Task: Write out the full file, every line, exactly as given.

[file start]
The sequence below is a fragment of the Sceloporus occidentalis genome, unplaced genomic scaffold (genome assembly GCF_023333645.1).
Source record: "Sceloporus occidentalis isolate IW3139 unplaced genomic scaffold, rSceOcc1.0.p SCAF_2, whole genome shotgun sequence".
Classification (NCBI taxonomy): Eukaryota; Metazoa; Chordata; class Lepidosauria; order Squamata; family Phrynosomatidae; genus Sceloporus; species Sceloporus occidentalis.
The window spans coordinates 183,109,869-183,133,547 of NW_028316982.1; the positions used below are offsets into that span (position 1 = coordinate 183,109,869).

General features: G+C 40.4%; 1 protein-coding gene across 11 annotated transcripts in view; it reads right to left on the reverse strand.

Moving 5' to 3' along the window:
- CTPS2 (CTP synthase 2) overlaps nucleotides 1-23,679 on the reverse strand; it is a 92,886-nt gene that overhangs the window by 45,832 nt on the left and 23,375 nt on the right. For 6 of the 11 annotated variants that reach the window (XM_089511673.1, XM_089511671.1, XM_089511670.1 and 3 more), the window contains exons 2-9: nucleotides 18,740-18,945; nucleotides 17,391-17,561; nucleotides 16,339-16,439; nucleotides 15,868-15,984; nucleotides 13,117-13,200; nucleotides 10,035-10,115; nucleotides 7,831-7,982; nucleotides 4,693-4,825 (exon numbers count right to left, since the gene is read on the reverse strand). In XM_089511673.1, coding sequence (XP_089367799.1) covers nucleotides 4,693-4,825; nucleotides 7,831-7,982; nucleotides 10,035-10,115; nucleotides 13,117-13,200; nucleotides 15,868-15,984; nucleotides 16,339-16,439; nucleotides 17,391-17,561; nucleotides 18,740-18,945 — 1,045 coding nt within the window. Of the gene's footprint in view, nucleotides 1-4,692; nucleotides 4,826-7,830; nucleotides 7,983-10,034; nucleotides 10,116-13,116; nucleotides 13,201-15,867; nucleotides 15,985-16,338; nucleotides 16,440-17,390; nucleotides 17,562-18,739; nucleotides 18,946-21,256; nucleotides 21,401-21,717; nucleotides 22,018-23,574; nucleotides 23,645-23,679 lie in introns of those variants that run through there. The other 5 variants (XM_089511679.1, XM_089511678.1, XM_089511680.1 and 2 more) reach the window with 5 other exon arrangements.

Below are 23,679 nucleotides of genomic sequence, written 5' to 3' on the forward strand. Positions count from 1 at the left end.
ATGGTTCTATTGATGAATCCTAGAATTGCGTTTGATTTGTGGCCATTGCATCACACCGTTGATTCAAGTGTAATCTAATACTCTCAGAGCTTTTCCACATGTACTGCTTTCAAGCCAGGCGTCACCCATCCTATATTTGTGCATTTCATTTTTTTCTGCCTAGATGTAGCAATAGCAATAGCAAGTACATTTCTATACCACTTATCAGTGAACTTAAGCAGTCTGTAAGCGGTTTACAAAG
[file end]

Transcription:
The sequence below is a fragment of the Sceloporus occidentalis genome, unplaced genomic scaffold (genome assembly GCF_023333645.1).
Source record: "Sceloporus occidentalis isolate IW3139 unplaced genomic scaffold, rSceOcc1.0.p SCAF_2, whole genome shotgun sequence".
Classification (NCBI taxonomy): Eukaryota; Metazoa; Chordata; class Lepidosauria; order Squamata; family Phrynosomatidae; genus Sceloporus; species Sceloporus occidentalis.
The window spans coordinates 183,109,869-183,133,547 of NW_028316982.1; the positions used below are offsets into that span (position 1 = coordinate 183,109,869).

General features: G+C 40.4%; 1 protein-coding gene across 11 annotated transcripts in view; it reads right to left on the reverse strand.

Moving 5' to 3' along the window:
- CTPS2 (CTP synthase 2) overlaps nucleotides 1-23,679 on the reverse strand; it is a 92,886-nt gene that overhangs the window by 45,832 nt on the left and 23,375 nt on the right. For 6 of the 11 annotated variants that reach the window (XM_089511673.1, XM_089511671.1, XM_089511670.1 and 3 more), the window contains exons 2-9: nucleotides 18,740-18,945; nucleotides 17,391-17,561; nucleotides 16,339-16,439; nucleotides 15,868-15,984; nucleotides 13,117-13,200; nucleotides 10,035-10,115; nucleotides 7,831-7,982; nucleotides 4,693-4,825 (exon numbers count right to left, since the gene is read on the reverse strand). In XM_089511673.1, coding sequence (XP_089367799.1) covers nucleotides 4,693-4,825; nucleotides 7,831-7,982; nucleotides 10,035-10,115; nucleotides 13,117-13,200; nucleotides 15,868-15,984; nucleotides 16,339-16,439; nucleotides 17,391-17,561; nucleotides 18,740-18,945 — 1,045 coding nt within the window. Of the gene's footprint in view, nucleotides 1-4,692; nucleotides 4,826-7,830; nucleotides 7,983-10,034; nucleotides 10,116-13,116; nucleotides 13,201-15,867; nucleotides 15,985-16,338; nucleotides 16,440-17,390; nucleotides 17,562-18,739; nucleotides 18,946-21,256; nucleotides 21,401-21,717; nucleotides 22,018-23,574; nucleotides 23,645-23,679 lie in introns of those variants that run through there. The other 5 variants (XM_089511679.1, XM_089511678.1, XM_089511680.1 and 2 more) reach the window with 5 other exon arrangements.

Below are 23,679 nucleotides of genomic sequence, written 5' to 3' on the forward strand. Positions count from 1 at the left end.
ATGGTTCTATTGATGAATCCTAGAATTGCGTTTGATTTGTGGCCATTGCATCACACCGTTGATTCAAGTGTAATCTAATACTCTCAGAGCTTTTCCACATGTACTGCTTTCAAGCCAGGCGTCACCCATCCTATATTTGTGCATTTCATTTTTTTCTGCCTAGATGTAGCAATAGCAATAGCAAGTACATTTCTATACCACTTATCAGTGAACTTAAGCAGTCTGTAAGCGGTTTACAAAG